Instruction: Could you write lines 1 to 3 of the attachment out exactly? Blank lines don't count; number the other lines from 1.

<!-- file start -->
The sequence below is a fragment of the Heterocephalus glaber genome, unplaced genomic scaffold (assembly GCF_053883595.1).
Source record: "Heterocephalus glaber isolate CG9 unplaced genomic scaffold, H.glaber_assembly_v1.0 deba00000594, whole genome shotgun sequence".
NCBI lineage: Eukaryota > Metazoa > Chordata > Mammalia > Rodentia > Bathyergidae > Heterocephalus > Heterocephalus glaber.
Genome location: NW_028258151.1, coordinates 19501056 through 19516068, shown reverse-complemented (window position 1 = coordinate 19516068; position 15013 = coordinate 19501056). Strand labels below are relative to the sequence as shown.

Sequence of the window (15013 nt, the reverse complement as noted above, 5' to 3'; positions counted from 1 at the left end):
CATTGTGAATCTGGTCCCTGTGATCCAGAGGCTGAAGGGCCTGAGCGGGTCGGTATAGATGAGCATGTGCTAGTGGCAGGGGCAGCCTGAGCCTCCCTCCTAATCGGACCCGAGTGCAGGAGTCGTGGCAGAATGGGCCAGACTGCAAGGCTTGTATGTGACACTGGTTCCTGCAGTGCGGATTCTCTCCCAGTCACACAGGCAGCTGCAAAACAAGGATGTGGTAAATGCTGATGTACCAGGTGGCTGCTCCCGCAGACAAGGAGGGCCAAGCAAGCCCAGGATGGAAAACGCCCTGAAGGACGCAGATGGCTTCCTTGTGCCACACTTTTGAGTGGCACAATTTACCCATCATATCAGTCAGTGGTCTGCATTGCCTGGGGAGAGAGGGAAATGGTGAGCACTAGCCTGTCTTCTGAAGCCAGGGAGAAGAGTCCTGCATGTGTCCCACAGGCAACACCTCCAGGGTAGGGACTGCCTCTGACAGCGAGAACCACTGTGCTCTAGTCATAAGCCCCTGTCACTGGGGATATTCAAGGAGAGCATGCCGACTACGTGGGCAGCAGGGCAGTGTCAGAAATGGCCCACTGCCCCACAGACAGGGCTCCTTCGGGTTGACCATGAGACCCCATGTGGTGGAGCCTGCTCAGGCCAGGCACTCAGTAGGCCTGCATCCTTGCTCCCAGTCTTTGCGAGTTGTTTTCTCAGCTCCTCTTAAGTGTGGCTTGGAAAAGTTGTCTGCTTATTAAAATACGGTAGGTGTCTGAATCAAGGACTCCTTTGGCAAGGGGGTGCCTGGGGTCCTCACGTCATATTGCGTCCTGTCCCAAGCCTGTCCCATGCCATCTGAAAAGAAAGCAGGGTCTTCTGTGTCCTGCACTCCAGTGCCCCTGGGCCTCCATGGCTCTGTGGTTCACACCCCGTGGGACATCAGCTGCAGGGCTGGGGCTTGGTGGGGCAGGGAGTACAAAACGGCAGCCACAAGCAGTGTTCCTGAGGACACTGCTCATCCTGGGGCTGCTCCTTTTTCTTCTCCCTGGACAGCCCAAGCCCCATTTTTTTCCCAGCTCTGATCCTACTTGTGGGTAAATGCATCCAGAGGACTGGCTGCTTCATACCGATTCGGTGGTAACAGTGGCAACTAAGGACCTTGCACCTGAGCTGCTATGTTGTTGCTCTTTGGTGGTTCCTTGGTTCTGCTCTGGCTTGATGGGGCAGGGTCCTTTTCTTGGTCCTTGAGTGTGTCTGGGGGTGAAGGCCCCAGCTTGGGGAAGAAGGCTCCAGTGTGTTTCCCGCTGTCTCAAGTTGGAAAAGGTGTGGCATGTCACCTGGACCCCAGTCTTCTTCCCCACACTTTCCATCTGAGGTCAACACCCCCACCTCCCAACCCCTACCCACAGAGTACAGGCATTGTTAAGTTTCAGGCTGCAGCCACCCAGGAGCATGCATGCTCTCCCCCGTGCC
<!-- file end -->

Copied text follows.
The sequence below is a fragment of the Heterocephalus glaber genome, unplaced genomic scaffold (assembly GCF_053883595.1).
Source record: "Heterocephalus glaber isolate CG9 unplaced genomic scaffold, H.glaber_assembly_v1.0 deba00000594, whole genome shotgun sequence".
NCBI lineage: Eukaryota > Metazoa > Chordata > Mammalia > Rodentia > Bathyergidae > Heterocephalus > Heterocephalus glaber.